It has taken seven years of planning, billions of dollars, the complete transformation of a resort town and in just over two weeks it will all be over.
After much anticipation, the biggest and most expensive Olympics are finally upon us, resurrecting the self-indulgent spirit of Dostoevsky's "Fyodor Karamazov."
What was originally pitched to cost $12 billion has ballooned into a $51 billion expense. All this money and for what? So that people sitting on a couch anywhere in the world can watch superhero athletes ski through gates, skate over ice and fly through the air? Out of all the Olympic scandals, arguably the most offensive is that Russia has spent $51 billionon pure entertainment when the rest of the planet is in the midst of a crisis, either burning up or freezing over.
Isn't it time we reassess (or even begin to assess) our priorities?
What else could Russia have done with that sum of money? What if instead, they had invested $51 billion in securing a clean and sustainable energy future?
They could have beat out India to take the title for the world's largest solar farm eleven times over. Currently, the world's largest solar farm, scheduled to come online in India in 2016, is projected to cost $4 billion and is geared to produce 6.4 billion kilowatt-hours per year (roughly the energy-output capacity of four full-size nuclear reactors). Therefore, for the price of hosting a two-week event, Russia could have constructed eleven gigantic solar farms, providing power for approximately eleven million Russians, close to eight percent of their entire population.*
For what it cost to produce the Olympic games, Russia could have taken gold by erecting not one but sixteen of the world's largest offshore wind farms (the largest of which is located in the outer Thames Estuary in the UK). With sixteen of these bad boys, Russia could generate ten gigawatts of electricity.**
Alternatively, for the price of hosting the 2014 Winter Olympics, Russia could have stepped up their game and picked up half of the tab for the world's "Green Climate Fund," designed as a fund to cover cuts in greenhouse gas emissions in poor nations to protect communities at risk from climate disruption, such as rising sea levels, droughts and damage to crops.
If Russia made an investment of this scale, the country would transform their current energy model. Today, Russia is the world's largest gas exporter, the second largest producer of natural gas, the third largest oil producer, and the third largest generator of nuclear power.
If Russia did shift the makeup of their energy production towards renewable energy generation it would create ongoing economic investment long after the last athlete, journalist and fan has packed up and left Sochi.
It is not as if Russia isn't attempting to move in this direction. The government did pass a resolution in 2009 with the goal of generating 4.5 percent of the nation's energy from renewable sources by 2020. According to government estimates, reaching the 4.5 percent target would require up to 25 gigawatts of new installed renewable energy capacity by 2020.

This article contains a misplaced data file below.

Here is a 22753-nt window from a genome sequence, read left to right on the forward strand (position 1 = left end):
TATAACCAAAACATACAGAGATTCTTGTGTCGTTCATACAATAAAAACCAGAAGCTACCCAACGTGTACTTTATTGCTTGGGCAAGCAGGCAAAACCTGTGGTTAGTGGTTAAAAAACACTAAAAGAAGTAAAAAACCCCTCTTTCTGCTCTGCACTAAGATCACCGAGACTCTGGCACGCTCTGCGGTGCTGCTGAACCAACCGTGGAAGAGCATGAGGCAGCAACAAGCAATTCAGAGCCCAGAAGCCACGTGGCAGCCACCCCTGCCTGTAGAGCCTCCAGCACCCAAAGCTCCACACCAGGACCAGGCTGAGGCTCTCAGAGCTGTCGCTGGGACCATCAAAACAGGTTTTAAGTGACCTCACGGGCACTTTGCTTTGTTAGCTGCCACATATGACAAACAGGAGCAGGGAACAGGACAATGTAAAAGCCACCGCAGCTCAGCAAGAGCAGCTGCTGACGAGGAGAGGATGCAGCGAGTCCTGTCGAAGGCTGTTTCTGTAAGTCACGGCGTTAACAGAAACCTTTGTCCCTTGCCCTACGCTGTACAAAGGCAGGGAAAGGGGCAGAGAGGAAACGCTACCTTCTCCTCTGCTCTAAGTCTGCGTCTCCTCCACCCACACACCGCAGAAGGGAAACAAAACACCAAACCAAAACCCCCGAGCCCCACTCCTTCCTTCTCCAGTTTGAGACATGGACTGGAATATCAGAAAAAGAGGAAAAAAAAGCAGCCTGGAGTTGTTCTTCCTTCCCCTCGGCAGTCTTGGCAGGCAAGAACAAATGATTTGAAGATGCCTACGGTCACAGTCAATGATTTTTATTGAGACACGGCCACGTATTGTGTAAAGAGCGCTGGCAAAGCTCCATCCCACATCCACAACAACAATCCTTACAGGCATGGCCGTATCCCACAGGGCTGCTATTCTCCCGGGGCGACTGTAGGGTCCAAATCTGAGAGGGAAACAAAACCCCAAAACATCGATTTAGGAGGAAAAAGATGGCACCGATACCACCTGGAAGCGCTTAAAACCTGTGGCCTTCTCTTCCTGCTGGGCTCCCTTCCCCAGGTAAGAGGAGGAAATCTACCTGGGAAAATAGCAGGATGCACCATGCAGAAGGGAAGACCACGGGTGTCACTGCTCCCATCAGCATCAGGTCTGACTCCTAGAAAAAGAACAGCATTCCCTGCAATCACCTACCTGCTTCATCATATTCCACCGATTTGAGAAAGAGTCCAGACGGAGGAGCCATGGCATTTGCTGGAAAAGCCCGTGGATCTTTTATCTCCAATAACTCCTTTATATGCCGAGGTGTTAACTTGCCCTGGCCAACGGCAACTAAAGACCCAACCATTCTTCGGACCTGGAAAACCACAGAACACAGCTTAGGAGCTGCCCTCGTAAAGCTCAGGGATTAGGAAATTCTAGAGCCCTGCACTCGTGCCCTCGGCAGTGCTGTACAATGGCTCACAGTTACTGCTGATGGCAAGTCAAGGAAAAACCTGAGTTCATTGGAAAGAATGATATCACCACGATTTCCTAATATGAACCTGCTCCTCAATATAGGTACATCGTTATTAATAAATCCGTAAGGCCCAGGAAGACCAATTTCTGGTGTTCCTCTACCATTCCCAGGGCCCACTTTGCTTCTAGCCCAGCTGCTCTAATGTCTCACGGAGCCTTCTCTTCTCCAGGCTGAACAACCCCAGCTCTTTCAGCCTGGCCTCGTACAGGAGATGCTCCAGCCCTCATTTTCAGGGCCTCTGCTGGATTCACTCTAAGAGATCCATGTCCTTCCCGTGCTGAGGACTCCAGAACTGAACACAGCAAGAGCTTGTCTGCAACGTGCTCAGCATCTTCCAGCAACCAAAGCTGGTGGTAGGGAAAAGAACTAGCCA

So maybe Russia crossed "hosting the Olympic games" off their list. But where are they on achieving their self-imposed renewable energy targets? Will they win gold, silver, or bronze? According to the Energy Forecasting Agency, they aren't even close. Only about 0.3 - 0.4 gigawatts of new renewable energy capacity will be installed by 2020, falling miles behind of the 25 gigawatt required to achieve their target. Had Russia invested the money they spent on the Olympic games on the solar farms instead, they would have met this goal six years early.
I have nothing against the Olympics; it is arguably the world's longest standing tradition. However, in the spirit of the Olympics, what if we capitalized on our patriotic zeal and innate urge to compete and used it instead for humanity's collective benefit? What if the world's countries competed not for the fastest, strongest, most talented athletes but instead for the most productive renewable energy technologies, the largest energy storage battery, or the most advanced carbon sequestration technologies?
The journalist Roland Oliphant writes in the Telegraph, "Mr. Putin and his team have mobilised every arm of the Russian state to make a grand ambition come true. State-owned banks, oil companies, the national railway monopoly -- and several of the country's richest oligarchs -- have all been dragooned into doing their bit." Well here's another "grand ambition" for you Putin: mobilize your country to transition Russia's renewable energy capacity from empty goals on paper into a world leader in production.
Some say the complete transition to clean energy is impossible -- that it can't or won't happen -- claiming that either we don't have the means, funds or technology. In this moment the overused adage comes to mind, "Where there is a will there is a way." Clearly, it is not that it can't happen. It's that it will take a major readjustment of our priorities for us to win gold, not for just our respective countries but for the entire planet.
*Assuming per capita electricity consumption in Russia of 6,430.62 kWh (6.4 billion kilowatt-hours/ 6,430.62 kWh) x 11 = 11 million Russians.
**The London Array contains 175 3.6MW turbines with a combined generating capacity of 630MW (630MWx16 = 10GW)